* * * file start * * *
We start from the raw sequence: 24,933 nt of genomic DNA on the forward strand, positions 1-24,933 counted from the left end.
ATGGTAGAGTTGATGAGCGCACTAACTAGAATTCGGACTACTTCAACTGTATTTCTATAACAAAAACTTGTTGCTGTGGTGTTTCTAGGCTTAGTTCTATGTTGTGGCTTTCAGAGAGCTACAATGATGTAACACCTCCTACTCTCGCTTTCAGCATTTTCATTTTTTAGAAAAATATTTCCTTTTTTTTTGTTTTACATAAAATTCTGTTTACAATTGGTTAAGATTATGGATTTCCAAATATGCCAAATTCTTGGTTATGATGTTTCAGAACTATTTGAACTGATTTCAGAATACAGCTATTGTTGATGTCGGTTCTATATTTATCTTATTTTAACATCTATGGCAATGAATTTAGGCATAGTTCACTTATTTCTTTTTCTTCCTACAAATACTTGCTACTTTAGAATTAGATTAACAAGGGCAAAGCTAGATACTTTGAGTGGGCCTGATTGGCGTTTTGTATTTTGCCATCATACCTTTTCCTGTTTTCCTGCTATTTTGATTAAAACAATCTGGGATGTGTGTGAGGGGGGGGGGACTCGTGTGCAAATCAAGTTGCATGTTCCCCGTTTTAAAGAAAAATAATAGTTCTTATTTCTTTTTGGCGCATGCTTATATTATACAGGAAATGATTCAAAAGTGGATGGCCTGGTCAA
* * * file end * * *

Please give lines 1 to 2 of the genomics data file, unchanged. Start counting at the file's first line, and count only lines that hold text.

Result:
We start from the raw sequence: 24,933 nt of genomic DNA on the forward strand, positions 1-24,933 counted from the left end.
ATGGTAGAGTTGATGAGCGCACTAACTAGAATTCGGACTACTTCAACTGTATTTCTATAACAAAAACTTGTTGCTGTGGTGTTTCTAGGCTTAGTTCTATGTTGTGGCTTTCAGAGAGCTACAATGATGTAACACCTCCTACTCTCGCTTTCAGCATTTTCATTTTTTAGAAAAATATTTCCTTTTTTTTTGTTTTACATAAAATTCTGTTTACAATTGGTTAAGATTATGGATTTCCAAATATGCCAAATTCTTGGTTATGATGTTTCAGAACTATTTGAACTGATTTCAGAATACAGCTATTGTTGATGTCGGTTCTATATTTATCTTATTTTAACATCTATGGCAATGAATTTAGGCATAGTTCACTTATTTCTTTTTCTTCCTACAAATACTTGCTACTTTAGAATTAGATTAACAAGGGCAAAGCTAGATACTTTGAGTGGGCCTGATTGGCGTTTTGTATTTTGCCATCATACCTTTTCCTGTTTTCCTGCTATTTTGATTAAAACAATCTGGGATGTGTGTGAGGGGGGGGGGACTCGTGTGCAAATCAAGTTGCATGTTCCCCGTTTTAAAGAAAAATAATAGTTCTTATTTCTTTTTGGCGCATGCTTATATTATACAGGAAATGATTCAAAAGTGGATGGCCTGGTCAA